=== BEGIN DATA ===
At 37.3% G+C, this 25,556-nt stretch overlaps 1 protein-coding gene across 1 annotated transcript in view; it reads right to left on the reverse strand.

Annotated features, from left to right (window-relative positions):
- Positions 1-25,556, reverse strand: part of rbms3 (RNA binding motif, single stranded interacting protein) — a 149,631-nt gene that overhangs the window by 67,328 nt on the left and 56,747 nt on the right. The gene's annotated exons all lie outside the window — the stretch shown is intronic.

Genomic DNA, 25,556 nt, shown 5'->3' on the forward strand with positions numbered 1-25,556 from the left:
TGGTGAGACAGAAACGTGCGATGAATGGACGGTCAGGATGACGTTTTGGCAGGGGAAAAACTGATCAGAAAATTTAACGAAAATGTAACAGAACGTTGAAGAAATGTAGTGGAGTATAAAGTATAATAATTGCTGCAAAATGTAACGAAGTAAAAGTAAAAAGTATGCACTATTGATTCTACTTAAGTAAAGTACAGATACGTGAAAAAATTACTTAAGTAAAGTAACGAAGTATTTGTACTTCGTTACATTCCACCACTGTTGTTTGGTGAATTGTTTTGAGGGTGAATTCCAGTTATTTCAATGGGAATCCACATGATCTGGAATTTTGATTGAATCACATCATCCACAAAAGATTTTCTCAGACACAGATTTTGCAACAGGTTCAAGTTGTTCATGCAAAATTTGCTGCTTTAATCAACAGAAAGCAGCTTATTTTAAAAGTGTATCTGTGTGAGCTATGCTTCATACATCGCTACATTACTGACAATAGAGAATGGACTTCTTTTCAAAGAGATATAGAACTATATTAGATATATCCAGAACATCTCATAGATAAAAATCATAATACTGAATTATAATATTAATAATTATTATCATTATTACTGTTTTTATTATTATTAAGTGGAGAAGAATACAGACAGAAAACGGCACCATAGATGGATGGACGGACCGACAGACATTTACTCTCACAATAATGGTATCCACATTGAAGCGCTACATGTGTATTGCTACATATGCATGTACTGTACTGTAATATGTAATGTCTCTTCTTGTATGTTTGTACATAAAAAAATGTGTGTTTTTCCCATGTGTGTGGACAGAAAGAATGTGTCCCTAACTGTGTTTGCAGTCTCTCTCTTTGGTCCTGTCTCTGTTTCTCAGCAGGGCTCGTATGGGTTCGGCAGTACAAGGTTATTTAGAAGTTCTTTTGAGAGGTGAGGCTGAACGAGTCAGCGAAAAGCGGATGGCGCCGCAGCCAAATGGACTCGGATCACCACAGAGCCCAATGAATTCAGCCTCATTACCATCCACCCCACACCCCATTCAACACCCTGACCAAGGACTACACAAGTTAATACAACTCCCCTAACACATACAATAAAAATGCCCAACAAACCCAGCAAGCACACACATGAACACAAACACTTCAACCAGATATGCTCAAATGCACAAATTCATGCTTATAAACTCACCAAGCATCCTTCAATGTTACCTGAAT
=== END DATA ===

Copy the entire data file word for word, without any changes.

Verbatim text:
At 37.3% G+C, this 25,556-nt stretch overlaps 1 protein-coding gene across 1 annotated transcript in view; it reads right to left on the reverse strand.

Annotated features, from left to right (window-relative positions):
- Positions 1-25,556, reverse strand: part of rbms3 (RNA binding motif, single stranded interacting protein) — a 149,631-nt gene that overhangs the window by 67,328 nt on the left and 56,747 nt on the right. The gene's annotated exons all lie outside the window — the stretch shown is intronic.

Genomic DNA, 25,556 nt, shown 5'->3' on the forward strand with positions numbered 1-25,556 from the left:
TGGTGAGACAGAAACGTGCGATGAATGGACGGTCAGGATGACGTTTTGGCAGGGGAAAAACTGATCAGAAAATTTAACGAAAATGTAACAGAACGTTGAAGAAATGTAGTGGAGTATAAAGTATAATAATTGCTGCAAAATGTAACGAAGTAAAAGTAAAAAGTATGCACTATTGATTCTACTTAAGTAAAGTACAGATACGTGAAAAAATTACTTAAGTAAAGTAACGAAGTATTTGTACTTCGTTACATTCCACCACTGTTGTTTGGTGAATTGTTTTGAGGGTGAATTCCAGTTATTTCAATGGGAATCCACATGATCTGGAATTTTGATTGAATCACATCATCCACAAAAGATTTTCTCAGACACAGATTTTGCAACAGGTTCAAGTTGTTCATGCAAAATTTGCTGCTTTAATCAACAGAAAGCAGCTTATTTTAAAAGTGTATCTGTGTGAGCTATGCTTCATACATCGCTACATTACTGACAATAGAGAATGGACTTCTTTTCAAAGAGATATAGAACTATATTAGATATATCCAGAACATCTCATAGATAAAAATCATAATACTGAATTATAATATTAATAATTATTATCATTATTACTGTTTTTATTATTATTAAGTGGAGAAGAATACAGACAGAAAACGGCACCATAGATGGATGGACGGACCGACAGACATTTACTCTCACAATAATGGTATCCACATTGAAGCGCTACATGTGTATTGCTACATATGCATGTACTGTACTGTAATATGTAATGTCTCTTCTTGTATGTTTGTACATAAAAAAATGTGTGTTTTTCCCATGTGTGTGGACAGAAAGAATGTGTCCCTAACTGTGTTTGCAGTCTCTCTCTTTGGTCCTGTCTCTGTTTCTCAGCAGGGCTCGTATGGGTTCGGCAGTACAAGGTTATTTAGAAGTTCTTTTGAGAGGTGAGGCTGAACGAGTCAGCGAAAAGCGGATGGCGCCGCAGCCAAATGGACTCGGATCACCACAGAGCCCAATGAATTCAGCCTCATTACCATCCACCCCACACCCCATTCAACACCCTGACCAAGGACTACACAAGTTAATACAACTCCCCTAACACATACAATAAAAATGCCCAACAAACCCAGCAAGCACACACATGAACACAAACACTTCAACCAGATATGCTCAAATGCACAAATTCATGCTTATAAACTCACCAAGCATCCTTCAATGTTACCTGAAT